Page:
What is your passion? We hear this phrase all the time. Find your passion, they say, and you’ll never work a day in your life. But how do you find this passion? Do you read books to explain it to you? Or, perhaps you should consult with an “expert” who will surely explain to you the process for finding your passion in life.
Most of us will realize that you can’t discover your passion in any of these ways. And this is because, being passionate about something, means having a positive emotional feeling towards it. You have to experience something first to determine if you’re passionate about it. This is the quandary for public education, and also for work. How do we know what we like to do until we have a chance to do it? It’s a Catch 22 situation.
To begin to understand this quandary, I often reflect on my own experiences and those of my family. In my case, I knew from an early age that I really loved to read. I always had a book in my hand when I was growing up. I knew that I loved to read and write and be involved with the English language all the time.
Luckily, my parents had both been English majors, and they provided me with many classic books as a teenager. I often wonder what would have happened if I’d grown up in a different family – perhaps one that didn’t read as much. Would I have been able to find my passion? I also like to consider my father, who also had a love of reading. He grew up as the son of 2 German immigrants, who spoke very little English, but he experienced an unlikely event when he was 13. He got heat stroke one very hot summer day from riding his bike all day, and it soon developed into Rhematic Fever. He had to stay in bed for 3 months and was out of school for an entire semester.
Being poor, his mother worked part time as a housekeeper for a wealthy family, and she brought many books home that her employer gave her. There was no TV in those days. This is how my dad developed his love of reading. He would often talk about how much he loved those books that his mother brought home when he was sick. Although he was the son of two uneducated immigrants, he ended up going to college to become an English teacher, and he eventually got his PhD to become a Professor of Education.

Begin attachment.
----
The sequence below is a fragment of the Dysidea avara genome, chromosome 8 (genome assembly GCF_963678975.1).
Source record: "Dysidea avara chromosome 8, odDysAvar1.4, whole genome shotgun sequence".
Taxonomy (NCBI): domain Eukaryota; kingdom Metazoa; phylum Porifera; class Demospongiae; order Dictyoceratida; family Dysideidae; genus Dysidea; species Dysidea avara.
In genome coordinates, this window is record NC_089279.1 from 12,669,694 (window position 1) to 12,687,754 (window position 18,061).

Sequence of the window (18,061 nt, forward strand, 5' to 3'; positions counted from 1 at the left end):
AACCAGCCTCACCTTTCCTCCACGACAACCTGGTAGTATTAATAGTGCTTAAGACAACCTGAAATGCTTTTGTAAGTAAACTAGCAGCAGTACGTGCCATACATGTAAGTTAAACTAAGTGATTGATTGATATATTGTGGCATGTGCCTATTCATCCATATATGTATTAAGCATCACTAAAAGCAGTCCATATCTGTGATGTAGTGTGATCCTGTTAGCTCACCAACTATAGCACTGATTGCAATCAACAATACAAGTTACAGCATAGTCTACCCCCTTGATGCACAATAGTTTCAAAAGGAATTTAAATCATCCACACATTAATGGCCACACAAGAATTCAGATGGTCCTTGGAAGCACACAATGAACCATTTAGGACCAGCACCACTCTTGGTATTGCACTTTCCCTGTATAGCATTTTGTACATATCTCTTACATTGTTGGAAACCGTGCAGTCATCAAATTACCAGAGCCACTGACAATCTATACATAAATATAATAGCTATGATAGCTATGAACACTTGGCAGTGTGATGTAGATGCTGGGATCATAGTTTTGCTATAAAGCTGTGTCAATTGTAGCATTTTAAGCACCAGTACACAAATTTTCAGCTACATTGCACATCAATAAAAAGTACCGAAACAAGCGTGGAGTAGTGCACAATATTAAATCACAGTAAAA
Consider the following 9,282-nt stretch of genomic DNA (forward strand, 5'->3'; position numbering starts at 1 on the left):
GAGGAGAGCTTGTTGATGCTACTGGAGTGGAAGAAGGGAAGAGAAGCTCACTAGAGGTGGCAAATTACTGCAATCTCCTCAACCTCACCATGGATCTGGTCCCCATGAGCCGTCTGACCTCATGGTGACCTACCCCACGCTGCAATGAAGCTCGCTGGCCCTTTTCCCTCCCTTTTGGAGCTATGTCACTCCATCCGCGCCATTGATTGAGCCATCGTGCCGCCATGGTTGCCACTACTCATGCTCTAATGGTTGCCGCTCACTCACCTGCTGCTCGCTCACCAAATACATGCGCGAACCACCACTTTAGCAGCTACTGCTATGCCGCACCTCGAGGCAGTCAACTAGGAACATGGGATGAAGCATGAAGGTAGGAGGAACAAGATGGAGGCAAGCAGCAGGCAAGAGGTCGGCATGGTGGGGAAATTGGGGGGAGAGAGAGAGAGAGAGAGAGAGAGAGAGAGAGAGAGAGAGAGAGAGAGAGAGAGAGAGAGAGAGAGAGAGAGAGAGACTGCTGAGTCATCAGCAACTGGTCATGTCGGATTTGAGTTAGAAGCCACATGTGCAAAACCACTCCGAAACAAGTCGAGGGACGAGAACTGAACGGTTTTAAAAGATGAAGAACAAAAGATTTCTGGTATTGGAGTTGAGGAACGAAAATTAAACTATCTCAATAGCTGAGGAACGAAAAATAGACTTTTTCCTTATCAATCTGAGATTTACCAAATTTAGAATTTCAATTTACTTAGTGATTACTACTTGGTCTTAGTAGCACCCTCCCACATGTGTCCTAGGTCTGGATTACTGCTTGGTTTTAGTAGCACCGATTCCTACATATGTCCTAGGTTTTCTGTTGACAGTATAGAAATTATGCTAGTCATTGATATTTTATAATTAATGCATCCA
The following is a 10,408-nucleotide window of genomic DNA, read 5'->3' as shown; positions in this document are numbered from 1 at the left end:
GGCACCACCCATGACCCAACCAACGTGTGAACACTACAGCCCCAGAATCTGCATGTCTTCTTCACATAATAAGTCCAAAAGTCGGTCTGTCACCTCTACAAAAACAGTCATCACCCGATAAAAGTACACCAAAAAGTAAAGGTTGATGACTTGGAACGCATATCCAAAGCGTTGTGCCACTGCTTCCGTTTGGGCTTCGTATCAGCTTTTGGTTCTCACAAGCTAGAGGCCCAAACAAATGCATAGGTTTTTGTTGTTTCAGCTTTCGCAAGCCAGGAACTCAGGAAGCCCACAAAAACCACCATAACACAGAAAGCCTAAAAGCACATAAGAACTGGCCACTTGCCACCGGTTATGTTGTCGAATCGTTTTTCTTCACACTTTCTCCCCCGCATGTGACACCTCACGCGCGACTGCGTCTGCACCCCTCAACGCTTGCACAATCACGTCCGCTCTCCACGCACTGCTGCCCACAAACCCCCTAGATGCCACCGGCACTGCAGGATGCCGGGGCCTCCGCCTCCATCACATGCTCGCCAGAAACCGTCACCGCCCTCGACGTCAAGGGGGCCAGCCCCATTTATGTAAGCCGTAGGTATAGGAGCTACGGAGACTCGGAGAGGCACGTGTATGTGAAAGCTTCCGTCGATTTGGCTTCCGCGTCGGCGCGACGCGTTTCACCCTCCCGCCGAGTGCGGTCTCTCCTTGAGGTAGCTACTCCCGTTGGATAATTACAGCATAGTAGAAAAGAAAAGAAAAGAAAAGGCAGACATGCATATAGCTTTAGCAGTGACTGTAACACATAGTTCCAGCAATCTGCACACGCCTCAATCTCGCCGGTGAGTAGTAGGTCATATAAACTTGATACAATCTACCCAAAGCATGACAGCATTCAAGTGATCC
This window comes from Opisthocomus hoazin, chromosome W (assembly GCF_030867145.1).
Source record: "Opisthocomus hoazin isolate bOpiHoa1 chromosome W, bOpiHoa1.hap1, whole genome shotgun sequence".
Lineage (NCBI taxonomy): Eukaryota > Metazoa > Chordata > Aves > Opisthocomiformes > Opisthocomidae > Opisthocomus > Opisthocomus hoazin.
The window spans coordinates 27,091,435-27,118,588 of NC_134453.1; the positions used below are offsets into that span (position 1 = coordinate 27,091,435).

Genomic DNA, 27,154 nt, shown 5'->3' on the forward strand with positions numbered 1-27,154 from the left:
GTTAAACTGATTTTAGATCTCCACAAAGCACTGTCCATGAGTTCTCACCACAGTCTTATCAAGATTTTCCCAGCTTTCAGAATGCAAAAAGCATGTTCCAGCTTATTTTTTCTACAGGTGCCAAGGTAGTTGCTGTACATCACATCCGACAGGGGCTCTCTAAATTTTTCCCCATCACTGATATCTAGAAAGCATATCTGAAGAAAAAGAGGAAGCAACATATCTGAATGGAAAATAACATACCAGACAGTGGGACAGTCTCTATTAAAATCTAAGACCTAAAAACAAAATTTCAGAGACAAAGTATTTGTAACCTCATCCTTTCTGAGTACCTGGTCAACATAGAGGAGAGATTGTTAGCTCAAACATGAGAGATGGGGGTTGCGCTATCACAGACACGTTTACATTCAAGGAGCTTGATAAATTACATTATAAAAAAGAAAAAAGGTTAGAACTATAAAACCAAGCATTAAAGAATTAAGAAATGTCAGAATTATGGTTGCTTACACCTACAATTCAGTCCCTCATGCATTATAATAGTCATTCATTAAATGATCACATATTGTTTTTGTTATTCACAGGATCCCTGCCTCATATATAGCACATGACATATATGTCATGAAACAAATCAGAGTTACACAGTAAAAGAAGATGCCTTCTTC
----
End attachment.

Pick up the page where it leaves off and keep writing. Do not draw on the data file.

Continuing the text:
My son is another case when I consider how passions are developed. He played a lot of video games as he was growing up, which is pretty common for young boys. But he seemed to be obsessed by them. This eventually made me realize that he had ADHD, and he was hyper focusing on them and not paying attention to much else, including school. But I also noticed that he liked to play very strategic games. He especially enjoyed playing On-line Chess, and now he often competes in chess tournaments. He recently started school at the local community college, where he is studying computer science. I often wonder what would have happened had he not had the experience of playing those video games. Would he have found what he was passionate about in any other way?
So, what can society and especially schools do to help students find their passions? They simply have to find ways to allow students to have chances to experience different jobs/careers. While there are an infinite number of possible professions, the use of technology can help students narrow down the options, especially through games and simulations. One example of using games and simulations to promote a career interest is within the U.S. Army. Faced with a reduced enrollment, the Army actually created a video game called “America’s Army” to introduce prospective recruits to what army life is like., and it has been very successful in convincing people to join the Army. There are many other kinds of educational games that have been around for some time. Students can determine what it’s like to be a city planner by playing Sim City, or they can have the experience of flying an airplane by using a flight simulator.
Even in my case, if I’d had time during school, perhaps in a learning lab, to just read books, I could have had the same exposure to reading as I had at home. There are reading apps, actually, that provide a simple comprehension test on popular classic books. After reading a book, a student can take the simple comprehension test and then receive credit for reading the book. It can be a way for students to explore reading/writing even if they aren’t fortunate enough to have parents to introduce them to different books. As for me, I could have been rewarded through certificates for all the books that I had read when I was young. My career is now a Technical Writer. I interact with words all day long, and I love it. Let students experience different events or professions, and they will be better able to discover their passions in life.